Author Archive

PCI is Rolling!

February 16, 2009

For those of you who are following the development and roll-out of the PCI Adventure, we are on our way to a week in Portland, Oregon, where we will be delivering the experience to a health care organization in support of their new organizational values, which include innovation.

We are very excited.

Here we go!
Advertisements

The Space You’re In

December 3, 2008

“All creativity happens somewhere—in a study, in a studio, on a stage, in a garret. That space is where the creation comes to life, where the work actually happens—or doesn’t.”
Phil Cousineau, Stoking the Creative Fires: 9 Ways to Rekindle Passion & Imagination.

I love this quote. Something about the idea that there’s always a “somewhere” where creativity happens. I think I like this because creativity seems so ethereal sometimes, it’s nice to think about it being anchored to a real place.

But then I look at my desk, where I do most of my creative work, and I’m struck by its confines. I inherited this desk very used (that is, free) at a time when I was so broke that free was almost expensive.

I’m observing now (not for the first time, but in a new way) that the top of my desk is pinched and crowded. Papers are stacked everywhere. Computer cords wrap my ankles. The wall presses in. Worst of all, I sit with my back to the window. 

Cousineau says “where the work actually happens.” And I don’t think he was talking about “work” as in a job. But maybe so. Now that I reflect upon the quote, I think it’s time for me to turn and face the work as I work. I hope that means, more often than not: as I create.

So my question to you is: what’s your work/job space like? What’s the space you’re in when you’re working in that space?

How does your space support you in your work?

by Amy Frazier


Brainstorming

November 7, 2008

Last night Valdo and I joined a session on creative brainstorming, exploring the connections between imagination, the outdoors, adventure, and sustainability – and how they apply to teamwork.

The techniques were simple: we took colored 3 x 5 cards and filled them up, by quickly jotting down anything that jumped to mind, one topic at a time. We then offered up our suggestions, and one of the facilitators scribed the words onto large pieces of paper. The final step was brainstorming associations among the topics. After a few short visualizations, we were done.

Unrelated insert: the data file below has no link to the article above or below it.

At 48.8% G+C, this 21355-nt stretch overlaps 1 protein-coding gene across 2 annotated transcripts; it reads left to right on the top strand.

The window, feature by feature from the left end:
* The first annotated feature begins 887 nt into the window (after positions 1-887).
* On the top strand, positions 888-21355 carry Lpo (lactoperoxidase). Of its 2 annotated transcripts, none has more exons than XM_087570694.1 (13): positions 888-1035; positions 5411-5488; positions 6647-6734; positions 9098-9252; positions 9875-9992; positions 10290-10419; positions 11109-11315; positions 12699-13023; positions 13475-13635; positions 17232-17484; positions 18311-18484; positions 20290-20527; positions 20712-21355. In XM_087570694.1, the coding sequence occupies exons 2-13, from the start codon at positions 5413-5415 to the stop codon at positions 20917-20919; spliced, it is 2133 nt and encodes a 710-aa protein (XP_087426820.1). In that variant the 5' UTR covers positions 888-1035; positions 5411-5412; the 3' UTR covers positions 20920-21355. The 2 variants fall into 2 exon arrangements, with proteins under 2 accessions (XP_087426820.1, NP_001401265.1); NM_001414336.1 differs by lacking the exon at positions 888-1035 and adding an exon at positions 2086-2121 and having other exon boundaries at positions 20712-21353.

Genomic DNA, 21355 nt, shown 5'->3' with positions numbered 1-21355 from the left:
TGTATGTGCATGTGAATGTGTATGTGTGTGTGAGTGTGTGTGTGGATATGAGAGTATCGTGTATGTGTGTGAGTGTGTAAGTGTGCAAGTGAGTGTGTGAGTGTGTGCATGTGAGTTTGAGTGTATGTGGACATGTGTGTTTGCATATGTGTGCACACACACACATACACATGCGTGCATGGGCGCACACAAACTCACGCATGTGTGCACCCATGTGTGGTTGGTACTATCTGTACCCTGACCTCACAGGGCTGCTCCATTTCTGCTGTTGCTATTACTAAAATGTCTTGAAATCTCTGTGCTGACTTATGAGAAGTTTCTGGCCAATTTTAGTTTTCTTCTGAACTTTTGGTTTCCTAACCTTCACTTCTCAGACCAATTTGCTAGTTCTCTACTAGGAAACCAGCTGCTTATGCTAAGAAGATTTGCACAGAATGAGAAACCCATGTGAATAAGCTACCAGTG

The simplicity belies the effectiveness. At the end of the evening, after all the planned activities were done, a conversation arose “spontaneously” that allowed us to go deep, quickly, about the dynamics of teamwork.

I don’t think we would have had that level of conversation if we hadn’t been priming the pump first.

For me, once again it was a reminder that the creative process isn’t always evident on the surface. Filling cards with words was moderately interesting. The conversation that emerged when the planned activities were done, showed me how really valuable it had been.

by Amy Frazier

Creativity/Artistry

November 3, 2008

What’s the relationship between creativity and artistry? On the one hand, artists have to master the nuts and bolts of technique, and often this doesn’t really feel “creative” in the general sense of the word. They’re not creating anything new in those moments, one could say; they’re just practicing their scales. Part of what an artist does is not blindingly creative.

On the other hand, there are amazingly creative people who don’t consider themselves “artists” in the formal sense of the word. Clearly, being creative and being an artist are different things at different moments.

Here’s something that recently crossed my path in an article at the Harvard Business School Working Knowledge site called What Artists Know About Leadership, by Sharon Daloz Parks. She lists the power and qualities of an artist as: “the ability to work on an edge, in an independent relationship with the medium, with a capacity for creative improvisation.” This seems to put the choreographer and the project manager on pretty even footing as far as process is concerned. So then the question is: how do all of us develop those creative muscles?

by Amy Frazier